Sunday, December 25, 2016

Creating a cultural context for Yoga and Yoga Based Wellness Programs

In order to create a cultural context for Yoga and Yoga Based Wellness programs that students understand I believe we have to make a safe space for the Yoga practice. Here are some techniques I use in creating this sacred container:

1) I never force any one to chant Aum or any other mantra. I tell them it is perfectly acceptable not to participate.  In some environments I don't present any Sanskrit even the mantra Aum. When using Sanskrit I explain why we yogis consider it to be beneficial to use Sanskrit.

2) I never force anyone to use a mudra. I explain how we use mudras everyday and show (in a playful way) some of the everyday mudras we are already using.  But if mudras don't feel comfortable I offer permission to opt out without any ostracism.

3) I explain that yoga as a philosophical system and explain the system.

4) I present medical research about the benefits of Yoga and Meditation

5) I offer my own testimony about the benefits of Yoga and Meditation in my life if it seems appropriate

6) I let people know that the can chose to opt out of anything the feel uncomfortable with

7) I present the ancient history of yoga and show how it has been a healing modality for centuires

8) I talk about the concept of Ishwara Pranidhana in yoga - to follow your own God, deity, guru, belief system . . .

It is equally important to decolonize Yoga.  Yoga in the West is a strange and beautiful practice that at times in racist and classicist.

I really appreciate these points from Susanna Barkataki article "How to Decolonize Your Yoga Practice."

"1. Inquire within.

One powerful way we can decolonize yoga and reunite it with its true aim and purpose is to practice Gandhian svadhyaya, or self-rule and inquiry, and to truly learn the full honest, integrity of an authentic yoga practice.

2. Explore, learn and cite correct cultural references.

As practitioners of yoga I would love to see more of us citing cultural references as we attempt to understand and connect with the complexity, culture and history from which this tradition comes. I’m not suggesting people put on a watered down, context-removed faux Hinduism. To me that is not the answer. Commitment to deep practice, questioning and learning is, perhaps, part of the answer.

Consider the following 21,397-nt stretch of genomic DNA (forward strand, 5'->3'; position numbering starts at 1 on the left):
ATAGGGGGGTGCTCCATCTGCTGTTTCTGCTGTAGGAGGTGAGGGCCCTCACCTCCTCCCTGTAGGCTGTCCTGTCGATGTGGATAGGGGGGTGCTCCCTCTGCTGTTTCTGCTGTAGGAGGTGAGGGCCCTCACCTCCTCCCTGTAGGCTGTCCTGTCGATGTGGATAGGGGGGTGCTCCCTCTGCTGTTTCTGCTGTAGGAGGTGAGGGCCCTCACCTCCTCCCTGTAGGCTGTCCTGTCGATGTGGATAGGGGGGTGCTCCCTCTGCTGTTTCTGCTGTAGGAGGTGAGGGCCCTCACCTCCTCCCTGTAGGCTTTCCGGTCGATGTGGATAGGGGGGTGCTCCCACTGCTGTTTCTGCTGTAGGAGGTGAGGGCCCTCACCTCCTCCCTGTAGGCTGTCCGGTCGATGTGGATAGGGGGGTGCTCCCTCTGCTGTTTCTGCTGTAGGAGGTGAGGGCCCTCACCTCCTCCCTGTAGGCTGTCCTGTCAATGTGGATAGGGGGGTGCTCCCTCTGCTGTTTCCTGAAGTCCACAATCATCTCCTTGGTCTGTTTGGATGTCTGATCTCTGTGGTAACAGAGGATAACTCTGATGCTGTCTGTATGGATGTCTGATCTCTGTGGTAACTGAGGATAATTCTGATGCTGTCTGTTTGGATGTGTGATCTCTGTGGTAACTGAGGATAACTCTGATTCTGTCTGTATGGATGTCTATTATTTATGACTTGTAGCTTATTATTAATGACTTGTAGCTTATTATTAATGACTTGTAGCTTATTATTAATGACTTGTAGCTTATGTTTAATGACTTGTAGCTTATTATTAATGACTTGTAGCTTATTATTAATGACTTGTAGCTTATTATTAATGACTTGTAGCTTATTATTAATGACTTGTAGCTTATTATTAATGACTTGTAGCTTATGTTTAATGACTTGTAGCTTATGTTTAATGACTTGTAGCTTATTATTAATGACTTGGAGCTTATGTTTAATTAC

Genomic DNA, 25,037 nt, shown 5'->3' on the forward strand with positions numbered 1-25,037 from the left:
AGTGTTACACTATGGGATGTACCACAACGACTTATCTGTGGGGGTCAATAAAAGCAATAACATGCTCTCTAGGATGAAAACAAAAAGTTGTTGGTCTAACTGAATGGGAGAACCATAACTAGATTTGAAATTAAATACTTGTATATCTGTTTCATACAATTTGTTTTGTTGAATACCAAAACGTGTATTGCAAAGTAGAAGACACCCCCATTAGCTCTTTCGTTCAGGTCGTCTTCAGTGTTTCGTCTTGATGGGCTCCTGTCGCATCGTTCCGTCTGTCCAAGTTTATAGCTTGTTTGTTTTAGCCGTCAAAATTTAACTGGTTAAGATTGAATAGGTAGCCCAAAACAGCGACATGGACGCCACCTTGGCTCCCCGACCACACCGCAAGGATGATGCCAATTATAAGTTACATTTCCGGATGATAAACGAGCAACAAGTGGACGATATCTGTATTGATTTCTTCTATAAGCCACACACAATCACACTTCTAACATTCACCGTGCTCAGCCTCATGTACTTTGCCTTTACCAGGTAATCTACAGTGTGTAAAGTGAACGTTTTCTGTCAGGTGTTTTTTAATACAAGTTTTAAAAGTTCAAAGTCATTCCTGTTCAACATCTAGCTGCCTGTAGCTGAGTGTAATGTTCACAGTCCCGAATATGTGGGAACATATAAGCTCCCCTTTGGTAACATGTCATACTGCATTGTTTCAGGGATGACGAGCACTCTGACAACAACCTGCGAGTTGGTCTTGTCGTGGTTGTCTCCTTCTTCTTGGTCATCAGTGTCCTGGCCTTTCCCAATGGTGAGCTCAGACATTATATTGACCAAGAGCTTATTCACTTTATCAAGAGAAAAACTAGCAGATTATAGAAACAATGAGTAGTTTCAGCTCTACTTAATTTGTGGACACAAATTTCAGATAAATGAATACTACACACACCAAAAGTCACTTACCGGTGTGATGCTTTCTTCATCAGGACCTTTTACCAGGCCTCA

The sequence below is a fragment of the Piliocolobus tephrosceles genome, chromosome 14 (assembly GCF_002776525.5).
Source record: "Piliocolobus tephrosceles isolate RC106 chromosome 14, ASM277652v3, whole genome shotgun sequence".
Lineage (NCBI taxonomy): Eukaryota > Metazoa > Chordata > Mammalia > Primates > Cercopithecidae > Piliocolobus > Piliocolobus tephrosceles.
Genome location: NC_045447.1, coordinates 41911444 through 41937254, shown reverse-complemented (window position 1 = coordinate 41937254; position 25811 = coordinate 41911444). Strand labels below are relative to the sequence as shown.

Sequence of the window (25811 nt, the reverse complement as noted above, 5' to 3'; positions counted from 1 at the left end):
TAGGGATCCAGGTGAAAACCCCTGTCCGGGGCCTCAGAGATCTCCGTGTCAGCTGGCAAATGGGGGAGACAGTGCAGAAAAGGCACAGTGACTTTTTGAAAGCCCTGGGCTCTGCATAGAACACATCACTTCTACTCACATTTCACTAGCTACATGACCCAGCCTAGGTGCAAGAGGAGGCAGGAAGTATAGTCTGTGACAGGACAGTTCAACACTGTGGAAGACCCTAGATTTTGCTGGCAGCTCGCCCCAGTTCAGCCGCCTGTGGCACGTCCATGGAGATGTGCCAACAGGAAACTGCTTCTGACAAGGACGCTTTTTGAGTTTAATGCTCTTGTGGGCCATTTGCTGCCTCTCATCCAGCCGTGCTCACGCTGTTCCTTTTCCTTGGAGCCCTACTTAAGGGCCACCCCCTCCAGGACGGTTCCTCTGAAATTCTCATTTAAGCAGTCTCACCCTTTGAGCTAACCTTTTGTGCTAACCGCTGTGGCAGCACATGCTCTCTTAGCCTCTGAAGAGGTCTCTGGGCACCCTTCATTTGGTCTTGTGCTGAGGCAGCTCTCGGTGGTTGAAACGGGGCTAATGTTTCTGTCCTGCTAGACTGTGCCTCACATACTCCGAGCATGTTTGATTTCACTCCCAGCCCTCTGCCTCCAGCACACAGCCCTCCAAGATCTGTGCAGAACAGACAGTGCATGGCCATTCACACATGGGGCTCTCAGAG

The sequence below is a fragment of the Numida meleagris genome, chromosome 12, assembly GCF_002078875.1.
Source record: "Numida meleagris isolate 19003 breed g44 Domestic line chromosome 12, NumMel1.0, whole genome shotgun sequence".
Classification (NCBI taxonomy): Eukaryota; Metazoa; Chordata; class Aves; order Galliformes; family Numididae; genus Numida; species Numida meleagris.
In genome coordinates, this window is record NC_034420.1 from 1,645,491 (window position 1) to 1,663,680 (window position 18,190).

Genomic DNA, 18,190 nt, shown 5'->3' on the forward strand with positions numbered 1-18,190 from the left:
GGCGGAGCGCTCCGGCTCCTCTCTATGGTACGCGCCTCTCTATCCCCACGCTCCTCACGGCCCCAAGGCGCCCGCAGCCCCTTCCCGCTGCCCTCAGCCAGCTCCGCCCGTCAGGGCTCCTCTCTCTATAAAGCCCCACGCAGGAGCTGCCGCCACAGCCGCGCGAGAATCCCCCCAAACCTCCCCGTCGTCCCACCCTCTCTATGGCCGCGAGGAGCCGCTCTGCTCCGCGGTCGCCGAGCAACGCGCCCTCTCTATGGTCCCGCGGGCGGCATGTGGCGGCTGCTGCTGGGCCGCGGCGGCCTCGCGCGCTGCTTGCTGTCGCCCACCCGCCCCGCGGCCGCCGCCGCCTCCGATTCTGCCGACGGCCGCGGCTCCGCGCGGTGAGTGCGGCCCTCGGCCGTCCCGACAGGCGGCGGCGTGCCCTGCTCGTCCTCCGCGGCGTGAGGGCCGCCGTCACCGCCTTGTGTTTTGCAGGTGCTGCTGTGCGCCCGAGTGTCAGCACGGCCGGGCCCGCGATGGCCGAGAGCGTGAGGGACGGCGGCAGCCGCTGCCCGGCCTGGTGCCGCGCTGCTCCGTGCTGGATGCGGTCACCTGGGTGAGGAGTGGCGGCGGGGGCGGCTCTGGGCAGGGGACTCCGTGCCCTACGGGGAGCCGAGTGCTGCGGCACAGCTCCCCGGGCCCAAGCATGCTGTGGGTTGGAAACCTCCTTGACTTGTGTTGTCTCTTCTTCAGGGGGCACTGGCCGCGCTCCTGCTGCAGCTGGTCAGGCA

3. Ask ourselves, and other yoga teachers, the hard questions.

These tensions ask us to bring all of ourselves to the table. So what I am suggesting is for us to decolonize yoga we need to inquire deeply. We each have our unique story and gifts to share as do all the practitioners we teach or learn from. Let’s ask ourselves, “For whom is yoga accessible today and how might that be a legacy of past injustices that we have the opportunity to address through our teaching practice and our lives?”

4. Live, know, share and practice all eight limbs of yoga, not just asana.

We can also decolonize yoga by studying the depth of practice beyond the postures. In addition to asana we need to understand, practice and teach all eight limbs of yoga: yama or ethical conduct, niyama or personal practice, pranayama or working with the breath, pratyahara awareness of the senses, dharana, meditation, concentration and insight, dhyana or being present with whatever arises and samadhi, or interconnection with all that is.

5. Be humble and honor your own and other people’s journey.

When we humbly and respectfully consider yoga’s history, context, many branches and practices we give ourselves a fighting chance achieving yoga’s aim of enlightenment of mind, body and spirit.

By really engaging the full, whole and multifaceted face of yoga we not only liberate ourselves but we may just overthrow this 2nd colonization of yoga, freeing ourselves as well as the yoga practitioners of the future to experience the full, liberatory, authentic and true practice of yoga. We allow our own practice to grow and our gifts to really shine.

With mutual understanding, respect, and a deep reverence and caring for the history, we can decolonize ourselves, the yoga-industrial complex, and stage our own ahimsa, or nonviolent revolution of the mind, body and spirit."

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